The movement needs to reach out to genuine small businesses who are also being crushed by big corporations and, where necessary, offer policies like subsidies or tax breaks paid for by the rich that ensure their workers get a living wage without forcing mom-and-pop shops out of business. It will also be necessary for the movement to popularize demands against training wages, tip credits, or other forms of so-called “total compensation,” which amount to wage theft.

Part of the mayor’s proposal is to redefine the word “wage” by allowing an employer to count tips towards the minimum wage. Tip credits disproportionately affect women, who make up a majority of servers who rely on tips for a living, thereby institutionalizing the gender-pay gap in our society. In addition, women in the service industry regularly experience sexual harassment, but can feel afraid to confront inappropriate customers because it might affect their livelihood.

Mobilize Against the Corporate Agenda

In Seattle, Kshama Sawant played a key role by offering an independent political voice for working class people in city hall. Seattle’s mayor Ed Murray set up an Income Inequality Advisory Committee similar to Emanuel ‘s “Working Group” to come up with a proposal to raise the minimum wage. As in Chicago it included politicians, labor leaders, and representatives of big business. Sawant used her position to expose the behind the scenes deal-making between politicians and big business, and used her profile as an elected official to build 15 Now “neighborhood action groups” throughout Seattle, so that workers could organize and pressure the mayor’s committee.

In Chicago, 21 Aldermen have already co-sponsored a bill for $15/hour, five votes shy of a majority. They could pass $15 without the mayor by mobilizing grassroots support, which would provide a powerful pole of attraction for low-wage workers who are struggling for a living wage.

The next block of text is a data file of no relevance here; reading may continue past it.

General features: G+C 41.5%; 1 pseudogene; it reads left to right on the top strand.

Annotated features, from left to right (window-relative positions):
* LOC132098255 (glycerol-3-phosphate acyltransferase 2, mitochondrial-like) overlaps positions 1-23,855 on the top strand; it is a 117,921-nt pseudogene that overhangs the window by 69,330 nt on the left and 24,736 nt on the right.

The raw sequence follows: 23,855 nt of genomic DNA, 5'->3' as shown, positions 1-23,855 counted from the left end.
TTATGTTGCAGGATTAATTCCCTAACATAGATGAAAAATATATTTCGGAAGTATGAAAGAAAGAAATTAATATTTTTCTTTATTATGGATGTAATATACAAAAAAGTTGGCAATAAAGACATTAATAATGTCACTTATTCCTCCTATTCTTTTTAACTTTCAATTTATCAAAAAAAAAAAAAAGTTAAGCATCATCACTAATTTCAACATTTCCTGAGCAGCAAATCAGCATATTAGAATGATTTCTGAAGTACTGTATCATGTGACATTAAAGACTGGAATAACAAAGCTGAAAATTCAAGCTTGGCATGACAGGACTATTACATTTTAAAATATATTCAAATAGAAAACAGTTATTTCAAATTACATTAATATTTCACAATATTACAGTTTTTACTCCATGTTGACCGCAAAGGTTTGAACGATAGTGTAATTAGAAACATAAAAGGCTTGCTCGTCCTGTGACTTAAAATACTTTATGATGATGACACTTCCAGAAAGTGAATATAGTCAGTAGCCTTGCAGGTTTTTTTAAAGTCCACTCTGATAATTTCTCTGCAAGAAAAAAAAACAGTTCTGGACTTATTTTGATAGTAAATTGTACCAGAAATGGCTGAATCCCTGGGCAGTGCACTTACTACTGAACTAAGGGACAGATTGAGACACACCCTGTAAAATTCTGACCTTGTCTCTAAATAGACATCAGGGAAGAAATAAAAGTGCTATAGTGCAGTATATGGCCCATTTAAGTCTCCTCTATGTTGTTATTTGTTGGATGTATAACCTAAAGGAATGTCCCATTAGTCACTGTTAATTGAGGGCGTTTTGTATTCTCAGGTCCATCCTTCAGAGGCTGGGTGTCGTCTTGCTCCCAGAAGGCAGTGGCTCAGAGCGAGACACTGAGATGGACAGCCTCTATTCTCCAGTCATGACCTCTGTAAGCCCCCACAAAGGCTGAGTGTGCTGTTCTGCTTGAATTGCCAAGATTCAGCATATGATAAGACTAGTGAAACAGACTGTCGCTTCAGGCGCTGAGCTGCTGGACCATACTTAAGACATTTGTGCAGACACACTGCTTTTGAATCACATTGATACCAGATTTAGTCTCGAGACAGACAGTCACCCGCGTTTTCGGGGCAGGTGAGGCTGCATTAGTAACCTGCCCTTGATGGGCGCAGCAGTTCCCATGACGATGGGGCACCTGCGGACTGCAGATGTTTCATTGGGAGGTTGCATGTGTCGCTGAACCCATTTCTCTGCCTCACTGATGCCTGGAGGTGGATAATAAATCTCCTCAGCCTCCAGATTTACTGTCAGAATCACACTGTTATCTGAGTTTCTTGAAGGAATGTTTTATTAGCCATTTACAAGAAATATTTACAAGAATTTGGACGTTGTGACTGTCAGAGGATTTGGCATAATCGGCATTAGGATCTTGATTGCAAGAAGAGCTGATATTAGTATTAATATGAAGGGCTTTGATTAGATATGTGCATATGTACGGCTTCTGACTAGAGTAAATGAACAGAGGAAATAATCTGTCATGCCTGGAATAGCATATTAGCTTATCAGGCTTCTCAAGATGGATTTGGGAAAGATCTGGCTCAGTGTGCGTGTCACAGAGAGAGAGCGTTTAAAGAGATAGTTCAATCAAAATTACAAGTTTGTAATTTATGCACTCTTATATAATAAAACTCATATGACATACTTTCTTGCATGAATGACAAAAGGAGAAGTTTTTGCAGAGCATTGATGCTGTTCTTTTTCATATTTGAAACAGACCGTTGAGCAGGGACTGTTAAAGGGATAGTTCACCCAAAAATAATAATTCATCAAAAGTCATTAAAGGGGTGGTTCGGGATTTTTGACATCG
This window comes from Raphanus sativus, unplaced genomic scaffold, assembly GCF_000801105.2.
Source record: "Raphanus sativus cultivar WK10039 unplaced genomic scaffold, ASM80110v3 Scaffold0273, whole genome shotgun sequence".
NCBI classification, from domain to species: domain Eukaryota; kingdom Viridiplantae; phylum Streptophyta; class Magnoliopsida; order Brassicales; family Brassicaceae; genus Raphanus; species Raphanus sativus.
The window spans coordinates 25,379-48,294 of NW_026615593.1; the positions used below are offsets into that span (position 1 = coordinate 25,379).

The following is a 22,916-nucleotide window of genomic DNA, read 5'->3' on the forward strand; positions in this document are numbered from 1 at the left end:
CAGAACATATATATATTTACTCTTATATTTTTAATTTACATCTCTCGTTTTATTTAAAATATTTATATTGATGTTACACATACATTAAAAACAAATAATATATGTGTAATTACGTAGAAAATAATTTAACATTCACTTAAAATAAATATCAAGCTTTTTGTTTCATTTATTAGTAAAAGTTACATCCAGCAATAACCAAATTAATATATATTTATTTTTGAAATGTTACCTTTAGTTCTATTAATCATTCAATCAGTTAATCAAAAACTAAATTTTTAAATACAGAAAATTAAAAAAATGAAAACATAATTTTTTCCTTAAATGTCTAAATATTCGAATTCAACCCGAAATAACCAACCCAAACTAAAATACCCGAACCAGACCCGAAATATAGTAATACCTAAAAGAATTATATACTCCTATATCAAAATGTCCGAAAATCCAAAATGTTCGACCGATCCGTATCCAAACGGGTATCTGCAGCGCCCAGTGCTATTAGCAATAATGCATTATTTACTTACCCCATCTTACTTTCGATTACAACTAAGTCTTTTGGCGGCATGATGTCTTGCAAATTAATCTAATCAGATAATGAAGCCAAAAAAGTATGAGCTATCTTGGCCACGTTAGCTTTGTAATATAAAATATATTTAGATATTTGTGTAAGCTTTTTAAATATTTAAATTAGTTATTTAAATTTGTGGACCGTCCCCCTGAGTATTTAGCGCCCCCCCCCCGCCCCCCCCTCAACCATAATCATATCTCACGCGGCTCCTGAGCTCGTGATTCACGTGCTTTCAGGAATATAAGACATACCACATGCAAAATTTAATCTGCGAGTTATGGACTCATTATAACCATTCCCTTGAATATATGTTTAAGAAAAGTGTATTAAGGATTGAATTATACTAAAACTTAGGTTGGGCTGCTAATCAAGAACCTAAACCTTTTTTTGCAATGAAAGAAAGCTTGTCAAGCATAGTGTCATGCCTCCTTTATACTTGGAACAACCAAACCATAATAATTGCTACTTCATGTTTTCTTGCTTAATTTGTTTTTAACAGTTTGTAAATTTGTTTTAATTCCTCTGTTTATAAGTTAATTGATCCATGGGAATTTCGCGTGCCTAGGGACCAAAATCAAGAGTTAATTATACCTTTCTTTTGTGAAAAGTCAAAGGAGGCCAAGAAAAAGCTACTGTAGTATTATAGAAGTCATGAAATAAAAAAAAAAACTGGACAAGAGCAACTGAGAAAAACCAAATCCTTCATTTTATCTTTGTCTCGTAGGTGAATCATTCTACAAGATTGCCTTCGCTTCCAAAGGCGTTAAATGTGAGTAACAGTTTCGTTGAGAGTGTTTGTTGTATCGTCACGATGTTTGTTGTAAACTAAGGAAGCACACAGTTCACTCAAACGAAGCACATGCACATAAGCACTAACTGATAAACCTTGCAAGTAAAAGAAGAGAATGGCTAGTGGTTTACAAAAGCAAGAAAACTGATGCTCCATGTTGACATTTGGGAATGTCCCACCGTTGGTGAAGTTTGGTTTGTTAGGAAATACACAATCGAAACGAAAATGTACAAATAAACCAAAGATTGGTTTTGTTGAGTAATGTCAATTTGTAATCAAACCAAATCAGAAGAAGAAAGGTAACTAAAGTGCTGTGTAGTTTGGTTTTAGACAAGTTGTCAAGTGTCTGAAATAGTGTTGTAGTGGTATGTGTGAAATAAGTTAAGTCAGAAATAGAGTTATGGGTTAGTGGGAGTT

But as long as the process is left up to the Democrats in closed-door meetings with big business, workers will be at a disadvantage. To combat big business influence, we need to take this fight into the streets, the union halls, and our communities. In Seattle, some labor leaders preferred close-door negotiations to actual mobilization, and the result was numerous big-business concessions in the final legislation. The 2012 Chicago Teachers’ Union strike offers a glimpse of what’s possible when unions seriously mobilize communities against a corporate agenda. Unions can play a similar role in this struggle, mobilizing low-wage workers for mass demonstrations outside city hall around clear, specific demands to show “Mayor 1%” and the rest of the political establishment that Chicago supports a $15/hour minimum wage.

Ultimately, even winning $15/hour would not address the systemic inequality millions experience under capitalism. The fight for $15 offers the potential to organize the mass of low-wage workers along class lines into a powerful movement to fight for their own interests. Working people have tremendous power when we struggle together in our numbered millions. We are the only force with the social power capable of directly confronting big business and their political allies. Socialists see the movement against income inequality as a powerful lever to begin rebuilding the labor movement and laying the basis for a new political force based on the interests of the millions not the millionaires. If you agree with us, get involved in building 15 Now in Chicago and join Socialist Alternative.